Be Bold for Change

29 Mar 2017
152

Kate Hargreaves, DTMH January 2017

This blog comes a little under a month after the celebration of International Women’s Day on 8th March. I’m sure for many (including me, until a few years ago) this passes largely unnoticed along with ‘International Nougat Day’ (apparently that’s today) and ‘International Ferret Day’ (that’s next week!). And that is understandable; we lead busy and occupied lives, and I’ve heard the argument more than once that IWD is no longer needed – we’ve achieved equality, right?

Well, actually no. The theme of this year’s IWD was ‘be bold for change’ with a focus on not only making changes in your own life, but being an advocate for those less represented or less included than yourself. I think this is very pertinent for a group of students, many of whom are studying in preparation of going to work in low and middle income countries. We may be in the wonderful position of being able to advocate for the most poverty bound, under resourced, discriminated against and excluded groups of people in the world.

Plan UK have a long running ‘because I am a girl’ campaign which aims to empower girls all over the world to achieve their right to education. This is based on the knowledge that a young woman who is educated is more likely to have a life free from violence, a later marriage and first child, achieve economic security and lead a healthier life. And there is a long way to go.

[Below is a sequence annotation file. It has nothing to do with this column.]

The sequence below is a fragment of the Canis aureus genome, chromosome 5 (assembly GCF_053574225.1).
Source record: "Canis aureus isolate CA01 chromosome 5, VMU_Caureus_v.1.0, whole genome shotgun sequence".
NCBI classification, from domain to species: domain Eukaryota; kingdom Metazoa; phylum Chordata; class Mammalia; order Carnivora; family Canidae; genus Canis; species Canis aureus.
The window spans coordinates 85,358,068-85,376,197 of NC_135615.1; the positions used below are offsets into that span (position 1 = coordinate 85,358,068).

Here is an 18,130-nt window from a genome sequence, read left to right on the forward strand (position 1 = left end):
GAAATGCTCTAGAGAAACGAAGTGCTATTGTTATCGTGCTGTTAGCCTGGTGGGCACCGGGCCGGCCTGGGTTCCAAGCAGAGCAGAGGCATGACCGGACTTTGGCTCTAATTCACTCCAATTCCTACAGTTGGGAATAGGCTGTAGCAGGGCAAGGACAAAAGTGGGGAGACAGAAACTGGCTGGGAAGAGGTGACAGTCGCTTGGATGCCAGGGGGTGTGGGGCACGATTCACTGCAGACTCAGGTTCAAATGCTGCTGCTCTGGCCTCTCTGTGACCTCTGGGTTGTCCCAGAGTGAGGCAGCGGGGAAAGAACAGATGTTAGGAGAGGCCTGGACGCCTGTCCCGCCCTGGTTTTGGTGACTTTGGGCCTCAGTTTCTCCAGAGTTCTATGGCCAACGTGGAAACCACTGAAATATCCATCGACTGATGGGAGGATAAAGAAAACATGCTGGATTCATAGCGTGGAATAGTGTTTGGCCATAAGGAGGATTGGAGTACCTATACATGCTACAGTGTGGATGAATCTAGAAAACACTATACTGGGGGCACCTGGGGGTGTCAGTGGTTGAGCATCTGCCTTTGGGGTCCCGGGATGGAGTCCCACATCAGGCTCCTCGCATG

-        15 million girls will never have the opportunity to learn to read and write

-        15 million girls marry before the age of 18 each year

-        Up to 95% of girls in cities feel unsafe

-        Globally maternal mortality is a leading cause of death in girls aged 14-19 years

-        200 million girls and women live with the consequences of FGM

-        90% of countries have at least 1 law that restricts economic equity for women

A huge majority of these injustices occur in middle and low income countries. I was born, brought up, live and work in the UK, I have had equal access to education, work and equal pay. I would argue that this gender parity I have experienced is not a privilege, it is a right. A right that is being denied to millions of women and girls across the world. The privilege we have is that by being bold for change we might be able to make small but measurable progress towards the spread of gender parity. Pro-equality policies and actions are anti-poverty. An educated young woman is not only healthier, less likely to be a victim of violence, less likely to marry early but invests a much higher proportion of her income back into her family and community than men, and is much more likely to promote the equal education of her children. And so create a positive cycle. I think that is something to advocate for and inspires being bold for change.